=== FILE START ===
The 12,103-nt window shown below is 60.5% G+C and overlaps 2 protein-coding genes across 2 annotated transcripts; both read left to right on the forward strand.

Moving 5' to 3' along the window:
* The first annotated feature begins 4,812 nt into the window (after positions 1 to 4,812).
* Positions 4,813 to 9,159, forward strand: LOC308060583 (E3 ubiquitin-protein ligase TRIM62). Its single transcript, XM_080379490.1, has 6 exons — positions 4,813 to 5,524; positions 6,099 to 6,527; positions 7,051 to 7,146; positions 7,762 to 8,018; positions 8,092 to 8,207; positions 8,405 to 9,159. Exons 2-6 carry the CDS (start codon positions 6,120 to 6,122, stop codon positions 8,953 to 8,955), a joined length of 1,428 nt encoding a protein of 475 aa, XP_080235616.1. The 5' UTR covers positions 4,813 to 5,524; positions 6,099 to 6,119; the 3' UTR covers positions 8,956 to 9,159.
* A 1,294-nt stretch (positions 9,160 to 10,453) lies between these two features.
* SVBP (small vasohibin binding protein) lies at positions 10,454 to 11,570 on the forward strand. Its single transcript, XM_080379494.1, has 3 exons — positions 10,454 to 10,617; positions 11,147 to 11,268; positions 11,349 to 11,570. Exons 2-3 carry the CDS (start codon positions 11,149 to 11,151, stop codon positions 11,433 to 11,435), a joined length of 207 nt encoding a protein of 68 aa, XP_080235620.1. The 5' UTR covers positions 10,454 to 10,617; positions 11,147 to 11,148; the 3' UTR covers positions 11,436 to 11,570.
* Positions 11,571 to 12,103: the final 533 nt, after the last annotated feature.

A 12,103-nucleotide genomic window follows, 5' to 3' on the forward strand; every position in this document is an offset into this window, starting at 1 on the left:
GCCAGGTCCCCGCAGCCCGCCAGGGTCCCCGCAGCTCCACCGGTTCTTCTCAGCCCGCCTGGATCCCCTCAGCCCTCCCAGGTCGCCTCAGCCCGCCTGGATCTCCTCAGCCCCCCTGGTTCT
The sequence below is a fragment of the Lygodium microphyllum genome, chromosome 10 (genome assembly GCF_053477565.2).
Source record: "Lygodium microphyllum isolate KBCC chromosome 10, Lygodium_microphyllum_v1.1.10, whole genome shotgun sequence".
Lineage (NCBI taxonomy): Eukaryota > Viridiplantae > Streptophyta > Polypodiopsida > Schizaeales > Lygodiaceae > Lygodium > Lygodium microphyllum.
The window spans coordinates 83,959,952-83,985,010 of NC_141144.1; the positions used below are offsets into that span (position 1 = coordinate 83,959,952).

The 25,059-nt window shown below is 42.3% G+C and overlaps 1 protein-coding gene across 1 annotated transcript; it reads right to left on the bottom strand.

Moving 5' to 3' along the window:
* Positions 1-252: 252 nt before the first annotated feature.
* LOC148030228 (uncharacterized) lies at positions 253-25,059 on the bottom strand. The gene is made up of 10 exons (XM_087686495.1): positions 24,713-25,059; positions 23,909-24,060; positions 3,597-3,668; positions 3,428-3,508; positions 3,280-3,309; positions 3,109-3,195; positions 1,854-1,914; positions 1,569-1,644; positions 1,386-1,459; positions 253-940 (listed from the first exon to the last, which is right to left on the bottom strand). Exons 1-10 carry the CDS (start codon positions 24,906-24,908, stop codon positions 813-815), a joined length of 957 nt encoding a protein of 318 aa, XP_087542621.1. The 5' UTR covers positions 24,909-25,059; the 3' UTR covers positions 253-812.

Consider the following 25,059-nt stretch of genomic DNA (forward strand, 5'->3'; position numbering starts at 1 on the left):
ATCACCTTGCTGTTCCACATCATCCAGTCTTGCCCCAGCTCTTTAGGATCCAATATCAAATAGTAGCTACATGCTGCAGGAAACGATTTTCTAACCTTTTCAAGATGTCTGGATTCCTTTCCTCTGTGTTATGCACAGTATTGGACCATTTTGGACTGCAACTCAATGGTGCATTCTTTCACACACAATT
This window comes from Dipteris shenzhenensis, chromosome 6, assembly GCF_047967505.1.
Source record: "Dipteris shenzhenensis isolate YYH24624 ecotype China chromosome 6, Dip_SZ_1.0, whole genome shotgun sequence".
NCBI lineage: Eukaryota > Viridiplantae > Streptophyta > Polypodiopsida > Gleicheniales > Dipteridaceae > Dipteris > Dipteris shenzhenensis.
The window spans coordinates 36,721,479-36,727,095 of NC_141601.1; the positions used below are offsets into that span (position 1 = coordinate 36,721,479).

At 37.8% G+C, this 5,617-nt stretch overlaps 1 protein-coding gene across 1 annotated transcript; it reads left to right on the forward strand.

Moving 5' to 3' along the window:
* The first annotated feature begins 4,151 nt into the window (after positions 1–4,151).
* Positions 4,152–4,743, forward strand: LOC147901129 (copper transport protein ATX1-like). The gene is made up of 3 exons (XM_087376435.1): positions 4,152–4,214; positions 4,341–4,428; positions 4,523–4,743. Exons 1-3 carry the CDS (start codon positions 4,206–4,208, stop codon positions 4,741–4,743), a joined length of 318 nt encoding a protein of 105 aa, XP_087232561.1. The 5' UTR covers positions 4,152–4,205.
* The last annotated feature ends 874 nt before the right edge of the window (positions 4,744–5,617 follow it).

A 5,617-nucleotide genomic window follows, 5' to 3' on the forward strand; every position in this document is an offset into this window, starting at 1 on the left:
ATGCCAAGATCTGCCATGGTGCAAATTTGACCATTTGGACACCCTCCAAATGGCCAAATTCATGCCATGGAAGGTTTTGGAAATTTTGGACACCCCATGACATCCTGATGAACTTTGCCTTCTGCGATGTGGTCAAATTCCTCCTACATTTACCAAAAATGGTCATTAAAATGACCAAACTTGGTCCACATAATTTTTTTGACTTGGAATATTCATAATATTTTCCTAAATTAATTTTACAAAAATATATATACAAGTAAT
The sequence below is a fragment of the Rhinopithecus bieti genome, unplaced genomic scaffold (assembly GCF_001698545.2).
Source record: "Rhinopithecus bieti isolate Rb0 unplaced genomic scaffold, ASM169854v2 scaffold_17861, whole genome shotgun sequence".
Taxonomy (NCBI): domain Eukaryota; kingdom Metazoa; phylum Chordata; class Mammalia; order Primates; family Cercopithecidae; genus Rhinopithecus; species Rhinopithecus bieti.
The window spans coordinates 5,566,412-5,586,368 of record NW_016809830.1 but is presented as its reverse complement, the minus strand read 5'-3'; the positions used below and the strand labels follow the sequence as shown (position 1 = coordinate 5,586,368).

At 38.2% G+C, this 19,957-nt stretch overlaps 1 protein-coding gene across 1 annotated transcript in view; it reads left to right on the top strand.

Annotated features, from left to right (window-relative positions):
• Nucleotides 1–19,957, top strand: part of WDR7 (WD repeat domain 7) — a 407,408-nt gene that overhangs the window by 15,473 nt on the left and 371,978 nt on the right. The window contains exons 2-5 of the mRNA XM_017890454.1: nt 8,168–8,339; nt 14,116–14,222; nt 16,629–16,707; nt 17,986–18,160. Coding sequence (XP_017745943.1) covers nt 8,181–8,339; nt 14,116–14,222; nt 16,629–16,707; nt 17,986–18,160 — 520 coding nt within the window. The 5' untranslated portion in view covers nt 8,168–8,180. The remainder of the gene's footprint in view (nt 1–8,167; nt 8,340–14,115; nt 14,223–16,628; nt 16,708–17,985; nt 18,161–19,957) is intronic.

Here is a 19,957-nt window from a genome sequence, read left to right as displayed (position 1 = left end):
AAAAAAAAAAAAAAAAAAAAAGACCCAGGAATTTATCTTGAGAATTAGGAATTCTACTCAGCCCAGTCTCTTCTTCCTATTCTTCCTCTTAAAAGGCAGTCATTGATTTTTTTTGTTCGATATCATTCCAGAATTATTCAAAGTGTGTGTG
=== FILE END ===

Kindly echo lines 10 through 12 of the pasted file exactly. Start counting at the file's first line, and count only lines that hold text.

The sequence below is a fragment of the Lygodium microphyllum genome, chromosome 10 (genome assembly GCF_053477565.2).
Source record: "Lygodium microphyllum isolate KBCC chromosome 10, Lygodium_microphyllum_v1.1.10, whole genome shotgun sequence".
Lineage (NCBI taxonomy): Eukaryota > Viridiplantae > Streptophyta > Polypodiopsida > Schizaeales > Lygodiaceae > Lygodium > Lygodium microphyllum.